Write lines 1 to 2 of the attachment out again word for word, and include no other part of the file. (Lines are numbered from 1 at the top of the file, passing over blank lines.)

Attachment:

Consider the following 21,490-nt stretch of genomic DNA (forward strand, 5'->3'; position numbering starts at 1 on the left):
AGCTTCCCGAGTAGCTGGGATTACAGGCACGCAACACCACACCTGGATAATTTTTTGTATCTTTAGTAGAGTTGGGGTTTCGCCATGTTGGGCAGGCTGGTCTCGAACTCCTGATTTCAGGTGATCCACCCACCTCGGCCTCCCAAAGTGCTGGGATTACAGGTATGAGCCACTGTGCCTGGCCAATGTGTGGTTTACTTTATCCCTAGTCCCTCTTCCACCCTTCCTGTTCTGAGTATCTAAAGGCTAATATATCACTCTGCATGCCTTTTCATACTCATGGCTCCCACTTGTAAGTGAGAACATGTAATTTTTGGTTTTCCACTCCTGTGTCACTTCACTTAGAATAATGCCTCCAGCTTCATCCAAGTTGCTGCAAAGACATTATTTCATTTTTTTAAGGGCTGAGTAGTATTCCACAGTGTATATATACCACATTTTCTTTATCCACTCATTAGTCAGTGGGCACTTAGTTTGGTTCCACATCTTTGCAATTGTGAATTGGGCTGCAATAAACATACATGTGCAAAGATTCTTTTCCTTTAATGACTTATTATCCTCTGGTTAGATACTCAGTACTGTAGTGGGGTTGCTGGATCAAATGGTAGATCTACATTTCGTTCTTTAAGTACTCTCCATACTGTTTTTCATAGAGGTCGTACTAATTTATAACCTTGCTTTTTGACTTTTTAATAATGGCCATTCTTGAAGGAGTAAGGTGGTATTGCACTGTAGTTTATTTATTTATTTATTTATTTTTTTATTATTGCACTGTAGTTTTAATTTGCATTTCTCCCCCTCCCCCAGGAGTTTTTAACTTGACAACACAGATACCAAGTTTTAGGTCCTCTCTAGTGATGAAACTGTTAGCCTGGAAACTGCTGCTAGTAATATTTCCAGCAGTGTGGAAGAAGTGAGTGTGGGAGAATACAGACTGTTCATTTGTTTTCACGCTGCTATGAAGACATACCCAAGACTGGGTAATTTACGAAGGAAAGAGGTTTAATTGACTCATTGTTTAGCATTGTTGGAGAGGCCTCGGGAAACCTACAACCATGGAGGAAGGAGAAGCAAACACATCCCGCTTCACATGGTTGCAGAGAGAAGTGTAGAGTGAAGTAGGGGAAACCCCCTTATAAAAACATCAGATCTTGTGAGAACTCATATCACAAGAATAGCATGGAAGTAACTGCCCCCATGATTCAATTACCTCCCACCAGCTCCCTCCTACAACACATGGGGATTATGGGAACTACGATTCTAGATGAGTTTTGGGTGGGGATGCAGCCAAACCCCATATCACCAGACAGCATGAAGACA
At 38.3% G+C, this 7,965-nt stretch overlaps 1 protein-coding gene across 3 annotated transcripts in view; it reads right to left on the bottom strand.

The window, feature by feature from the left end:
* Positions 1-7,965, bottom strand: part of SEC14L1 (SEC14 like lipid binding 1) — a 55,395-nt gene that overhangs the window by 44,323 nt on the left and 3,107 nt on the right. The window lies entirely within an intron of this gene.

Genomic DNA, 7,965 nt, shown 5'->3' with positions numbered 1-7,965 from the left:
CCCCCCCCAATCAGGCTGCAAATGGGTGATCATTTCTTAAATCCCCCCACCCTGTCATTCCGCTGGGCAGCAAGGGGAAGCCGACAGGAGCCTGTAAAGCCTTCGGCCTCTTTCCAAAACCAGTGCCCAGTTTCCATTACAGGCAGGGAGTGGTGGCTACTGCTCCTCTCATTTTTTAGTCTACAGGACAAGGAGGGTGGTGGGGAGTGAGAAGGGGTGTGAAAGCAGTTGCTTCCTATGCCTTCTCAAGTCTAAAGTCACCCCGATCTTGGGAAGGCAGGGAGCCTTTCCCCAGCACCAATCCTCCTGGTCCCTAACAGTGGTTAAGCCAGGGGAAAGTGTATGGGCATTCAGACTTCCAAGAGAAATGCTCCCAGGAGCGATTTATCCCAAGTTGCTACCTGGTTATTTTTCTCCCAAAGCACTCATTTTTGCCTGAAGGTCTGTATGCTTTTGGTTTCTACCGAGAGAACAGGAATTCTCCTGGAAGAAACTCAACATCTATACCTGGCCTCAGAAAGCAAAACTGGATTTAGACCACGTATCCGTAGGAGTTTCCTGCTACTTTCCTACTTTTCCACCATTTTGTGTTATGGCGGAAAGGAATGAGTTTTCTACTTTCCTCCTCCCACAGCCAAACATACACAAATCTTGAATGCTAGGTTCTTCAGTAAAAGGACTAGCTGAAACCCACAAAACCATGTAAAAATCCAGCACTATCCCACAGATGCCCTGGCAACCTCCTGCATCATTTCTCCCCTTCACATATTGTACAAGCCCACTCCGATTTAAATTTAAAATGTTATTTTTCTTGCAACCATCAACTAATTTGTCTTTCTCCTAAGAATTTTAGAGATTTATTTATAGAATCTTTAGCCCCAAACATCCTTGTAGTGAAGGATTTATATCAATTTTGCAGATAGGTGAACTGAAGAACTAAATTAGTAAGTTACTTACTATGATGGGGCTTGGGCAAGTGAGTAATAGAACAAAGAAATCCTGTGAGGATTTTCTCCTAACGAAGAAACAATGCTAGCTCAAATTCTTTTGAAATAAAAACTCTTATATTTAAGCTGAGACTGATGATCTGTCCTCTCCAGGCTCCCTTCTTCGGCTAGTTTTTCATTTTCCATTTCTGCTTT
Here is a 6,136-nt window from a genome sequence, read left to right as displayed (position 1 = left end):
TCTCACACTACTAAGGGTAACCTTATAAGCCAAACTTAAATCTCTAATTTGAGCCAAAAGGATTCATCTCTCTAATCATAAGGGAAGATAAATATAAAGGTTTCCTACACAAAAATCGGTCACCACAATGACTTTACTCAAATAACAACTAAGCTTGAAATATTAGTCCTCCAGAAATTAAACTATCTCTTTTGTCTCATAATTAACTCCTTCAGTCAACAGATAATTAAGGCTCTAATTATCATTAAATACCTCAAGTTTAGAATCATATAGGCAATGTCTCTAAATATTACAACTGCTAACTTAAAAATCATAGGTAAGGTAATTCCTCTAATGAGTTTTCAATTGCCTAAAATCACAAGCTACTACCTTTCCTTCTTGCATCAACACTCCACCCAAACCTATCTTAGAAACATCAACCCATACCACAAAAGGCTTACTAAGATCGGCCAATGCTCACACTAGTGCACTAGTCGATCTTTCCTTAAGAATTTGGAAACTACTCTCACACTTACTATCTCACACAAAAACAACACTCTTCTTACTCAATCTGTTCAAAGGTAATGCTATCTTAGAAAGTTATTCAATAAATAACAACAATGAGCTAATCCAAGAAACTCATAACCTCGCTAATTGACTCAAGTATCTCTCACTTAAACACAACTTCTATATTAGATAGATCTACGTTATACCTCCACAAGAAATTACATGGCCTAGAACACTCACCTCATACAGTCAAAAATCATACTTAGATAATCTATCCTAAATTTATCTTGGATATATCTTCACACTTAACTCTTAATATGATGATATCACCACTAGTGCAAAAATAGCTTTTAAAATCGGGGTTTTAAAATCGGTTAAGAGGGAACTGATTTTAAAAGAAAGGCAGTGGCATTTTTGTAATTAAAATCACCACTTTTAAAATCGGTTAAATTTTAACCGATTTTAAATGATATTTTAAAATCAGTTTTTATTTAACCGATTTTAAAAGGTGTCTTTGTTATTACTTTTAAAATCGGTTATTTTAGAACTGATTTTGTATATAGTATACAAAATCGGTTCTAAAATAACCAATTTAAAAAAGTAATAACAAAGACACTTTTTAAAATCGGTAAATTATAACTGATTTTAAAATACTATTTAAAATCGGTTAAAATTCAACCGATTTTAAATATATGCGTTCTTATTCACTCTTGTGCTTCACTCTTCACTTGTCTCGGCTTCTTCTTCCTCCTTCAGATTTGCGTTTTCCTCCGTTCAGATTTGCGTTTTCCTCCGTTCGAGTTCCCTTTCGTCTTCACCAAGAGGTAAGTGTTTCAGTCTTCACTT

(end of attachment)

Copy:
Consider the following 21,490-nt stretch of genomic DNA (forward strand, 5'->3'; position numbering starts at 1 on the left):
AGCTTCCCGAGTAGCTGGGATTACAGGCACGCAACACCACACCTGGATAATTTTTTGTATCTTTAGTAGAGTTGGGGTTTCGCCATGTTGGGCAGGCTGGTCTCGAACTCCTGATTTCAGGTGATCCACCCACCTCGGCCTCCCAAAGTGCTGGGATTACAGGTATGAGCCACTGTGCCTGGCCAATGTGTGGTTTACTTTATCCCTAGTCCCTCTTCCACCCTTCCTGTTCTGAGTATCTAAAGGCTAATATATCACTCTGCATGCCTTTTCATACTCATGGCTCCCACTTGTAAGTGAGAACATGTAATTTTTGGTTTTCCACTCCTGTGTCACTTCACTTAGAATAATGCCTCCAGCTTCATCCAAGTTGCTGCAAAGACATTATTTCATTTTTTTAAGGGCTGAGTAGTATTCCACAGTGTATATATACCACATTTTCTTTATCCACTCATTAGTCAGTGGGCACTTAGTTTGGTTCCACATCTTTGCAATTGTGAATTGGGCTGCAATAAACATACATGTGCAAAGATTCTTTTCCTTTAATGACTTATTATCCTCTGGTTAGATACTCAGTACTGTAGTGGGGTTGCTGGATCAAATGGTAGATCTACATTTCGTTCTTTAAGTACTCTCCATACTGTTTTTCATAGAGGTCGTACTAATTTATAACCTTGCTTTTTGACTTTTTAATAATGGCCATTCTTGAAGGAGTAAGGTGGTATTGCACTGTAGTTTATTTATTTATTTATTTATTTTTTTATTATTGCACTGTAGTTTTAATTTGCATTTCTCCCCCTCCCCCAGGAGTTTTTAACTTGACAACACAGATACCAAGTTTTAGGTCCTCTCTAGTGATGAAACTGTTAGCCTGGAAACTGCTGCTAGTAATATTTCCAGCAGTGTGGAAGAAGTGAGTGTGGGAGAATACAGACTGTTCATTTGTTTTCACGCTGCTATGAAGACATACCCAAGACTGGGTAATTTACGAAGGAAAGAGGTTTAATTGACTCATTGTTTAGCATTGTTGGAGAGGCCTCGGGAAACCTACAACCATGGAGGAAGGAGAAGCAAACACATCCCGCTTCACATGGTTGCAGAGAGAAGTGTAGAGTGAAGTAGGGGAAACCCCCTTATAAAAACATCAGATCTTGTGAGAACTCATATCACAAGAATAGCATGGAAGTAACTGCCCCCATGATTCAATTACCTCCCACCAGCTCCCTCCTACAACACATGGGGATTATGGGAACTACGATTCTAGATGAGTTTTGGGTGGGGATGCAGCCAAACCCCATATCACCAGACAGCATGAAGACA